Beyond the solar module: Optimizing system performance and maximizing returns
A photovoltaic system is comprised of multiple components and depends on good design, efficient system architectures, proper installation and maintenance practices. But this is not all: once a system has been designed and developed, it will have to deal with constraints and other requirements related to connecting to the grid.
Meeting these challenges requires a holistic approach that combines the study and application of optimal components (both materials and processes) in order to ensure the optimal performance of a system.
To get the maximum benefit out of your solar system, these key aspects should be taken into consideration before design and installation:
A) Balance of system components
B) Monitoring, operation and maintenance
C) Grid connection
Balance of System Components
The positive or negative effect of the Balance of System (BOS) on your PV system performance depends of the system design and component choice.
Research which power electronic options are available and best suited to each of the PV markets (residential, commercial, or utility scale). The Balance of System typically accounts for half of the system costs plus the maintenance efforts.
According to a new report by Lux Research “Shorting Out the Myths of Solar Power Electronics: What Fits and What Fails” there are three key classes of inverters and power optimizer configurations in each of the market segments:
- Microinverters best suited for the residential market segment
- String inverters for the commercial segment
- Central inverters for the utility segment
Each of these components is selected according to factors such as: reliability, cost, system/product efficiency, maintenance and bankability. Emphasis is given to the reliability and lifetime of the devices.
Monitoring, Operation and Maintenance
The basics of monitoring include measuring your productivity and verifying the performance of your system.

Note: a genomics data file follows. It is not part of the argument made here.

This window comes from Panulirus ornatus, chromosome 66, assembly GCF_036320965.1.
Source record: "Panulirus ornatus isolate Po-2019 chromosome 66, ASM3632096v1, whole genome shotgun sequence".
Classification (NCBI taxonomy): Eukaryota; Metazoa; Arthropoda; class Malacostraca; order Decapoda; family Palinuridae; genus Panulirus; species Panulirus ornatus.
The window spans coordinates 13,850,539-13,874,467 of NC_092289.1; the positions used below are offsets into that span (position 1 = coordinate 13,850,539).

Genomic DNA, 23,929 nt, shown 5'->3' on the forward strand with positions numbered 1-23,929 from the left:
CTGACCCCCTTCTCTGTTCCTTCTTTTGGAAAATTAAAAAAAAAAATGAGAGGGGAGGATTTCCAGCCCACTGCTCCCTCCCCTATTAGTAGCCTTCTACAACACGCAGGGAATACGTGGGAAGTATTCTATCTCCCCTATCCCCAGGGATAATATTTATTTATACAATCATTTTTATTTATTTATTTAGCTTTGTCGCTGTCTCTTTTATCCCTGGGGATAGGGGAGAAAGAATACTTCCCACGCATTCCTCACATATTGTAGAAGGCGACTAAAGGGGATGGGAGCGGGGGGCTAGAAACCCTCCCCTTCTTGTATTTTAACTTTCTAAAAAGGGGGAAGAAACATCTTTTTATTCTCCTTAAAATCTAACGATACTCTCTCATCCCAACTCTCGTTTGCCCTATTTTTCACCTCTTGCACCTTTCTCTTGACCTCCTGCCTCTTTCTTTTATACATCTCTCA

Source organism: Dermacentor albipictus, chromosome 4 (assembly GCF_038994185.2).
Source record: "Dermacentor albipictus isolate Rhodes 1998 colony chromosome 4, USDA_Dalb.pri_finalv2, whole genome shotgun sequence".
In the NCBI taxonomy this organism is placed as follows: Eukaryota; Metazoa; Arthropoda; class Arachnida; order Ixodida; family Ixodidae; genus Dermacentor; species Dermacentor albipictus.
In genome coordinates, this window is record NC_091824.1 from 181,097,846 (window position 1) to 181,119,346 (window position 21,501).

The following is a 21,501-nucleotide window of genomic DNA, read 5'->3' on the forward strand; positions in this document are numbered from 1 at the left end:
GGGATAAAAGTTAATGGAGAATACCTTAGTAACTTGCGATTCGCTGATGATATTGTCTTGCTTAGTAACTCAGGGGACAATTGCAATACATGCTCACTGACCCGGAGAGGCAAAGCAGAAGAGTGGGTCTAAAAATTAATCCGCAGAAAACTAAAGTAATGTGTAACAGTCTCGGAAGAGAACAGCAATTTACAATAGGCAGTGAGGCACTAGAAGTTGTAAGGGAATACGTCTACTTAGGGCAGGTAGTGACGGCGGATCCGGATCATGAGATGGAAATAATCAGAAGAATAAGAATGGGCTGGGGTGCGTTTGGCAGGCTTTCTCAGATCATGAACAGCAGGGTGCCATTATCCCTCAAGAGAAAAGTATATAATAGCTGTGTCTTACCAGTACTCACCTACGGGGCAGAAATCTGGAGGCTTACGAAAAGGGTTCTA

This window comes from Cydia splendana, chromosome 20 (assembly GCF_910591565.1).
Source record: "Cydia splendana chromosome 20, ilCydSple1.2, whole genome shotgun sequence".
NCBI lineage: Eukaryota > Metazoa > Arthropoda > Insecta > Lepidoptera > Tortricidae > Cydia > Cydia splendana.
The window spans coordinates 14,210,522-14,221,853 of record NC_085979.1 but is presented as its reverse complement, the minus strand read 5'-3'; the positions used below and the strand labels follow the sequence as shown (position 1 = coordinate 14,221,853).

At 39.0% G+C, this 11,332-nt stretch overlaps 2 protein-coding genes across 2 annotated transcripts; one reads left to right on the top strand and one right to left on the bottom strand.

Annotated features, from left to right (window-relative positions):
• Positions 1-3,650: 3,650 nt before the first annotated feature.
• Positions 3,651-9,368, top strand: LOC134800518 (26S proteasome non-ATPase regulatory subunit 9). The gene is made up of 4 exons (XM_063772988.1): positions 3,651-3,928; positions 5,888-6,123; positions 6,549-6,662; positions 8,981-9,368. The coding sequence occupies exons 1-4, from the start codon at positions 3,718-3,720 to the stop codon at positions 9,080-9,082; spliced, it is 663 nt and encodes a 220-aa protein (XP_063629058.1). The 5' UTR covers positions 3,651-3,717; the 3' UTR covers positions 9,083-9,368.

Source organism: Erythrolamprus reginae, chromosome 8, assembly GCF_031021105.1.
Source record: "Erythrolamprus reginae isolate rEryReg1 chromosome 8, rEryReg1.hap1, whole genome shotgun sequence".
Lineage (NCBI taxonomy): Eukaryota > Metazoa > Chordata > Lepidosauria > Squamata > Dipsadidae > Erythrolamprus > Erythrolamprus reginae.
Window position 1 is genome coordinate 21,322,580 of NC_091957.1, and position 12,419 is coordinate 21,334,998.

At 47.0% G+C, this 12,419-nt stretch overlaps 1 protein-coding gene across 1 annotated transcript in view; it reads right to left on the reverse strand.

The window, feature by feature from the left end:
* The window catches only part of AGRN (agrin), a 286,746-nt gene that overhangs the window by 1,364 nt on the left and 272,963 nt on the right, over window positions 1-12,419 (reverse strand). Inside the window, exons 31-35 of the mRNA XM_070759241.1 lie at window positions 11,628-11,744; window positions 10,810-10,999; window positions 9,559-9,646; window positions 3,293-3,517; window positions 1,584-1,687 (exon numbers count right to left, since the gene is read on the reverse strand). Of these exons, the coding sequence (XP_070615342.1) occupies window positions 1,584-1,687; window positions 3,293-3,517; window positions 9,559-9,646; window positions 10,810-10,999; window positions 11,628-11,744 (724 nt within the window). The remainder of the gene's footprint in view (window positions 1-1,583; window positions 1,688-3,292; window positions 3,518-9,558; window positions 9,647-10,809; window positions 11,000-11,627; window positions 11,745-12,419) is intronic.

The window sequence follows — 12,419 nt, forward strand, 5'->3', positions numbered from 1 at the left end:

In EPRI’s white paper “Addressing Solar Photovoltaic Operations and Maintenance Challenges,” we learned that PV power plants are not maintenance free and require a regimen of continual monitoring, periodic inspection, scheduled preventive maintenance and service calls.
In fact, this research found that combined fixed and variable Operation and Maintenance (O&M) expenses run between 1% and 5% of all-in project costs for PV plants located in the United States. Meanwhile, in Europe, which supports a more advanced solar economy, O&M costs tend to be 50-100% higher than those in the United States, given a generally greater embrace of O&M activities and their scope.
The paper also presents an overview of the various commercially available monitoring options, along with their related advantages and disadvantages.
Many challenges arise from plugging a project into the grid. Short circuits, fault current, reverse power flow, the need to accommodate bidirectional power flow and penetration of non-dispatchable variable generation are some of the key technical constraints affecting renewable generation connection capacity on Ontario’s electricity system.
Ontario Power Authority (OPA) strongly advises developers to investigate options for connecting projects to the grid and to determine whether connection capacity is available before submitting an application to the Feed-in Tariff program.
OPA has created an online tool with these questions in mind:
Take a look at “Connectivity Availability Resources”
Jesika is the International Program Manager for the Advanced Energy Centre. She works with MaRS cleantech advisors and experts from academia, industry and government to support the development and adoption of clean energy technologies in local and international markets. See more…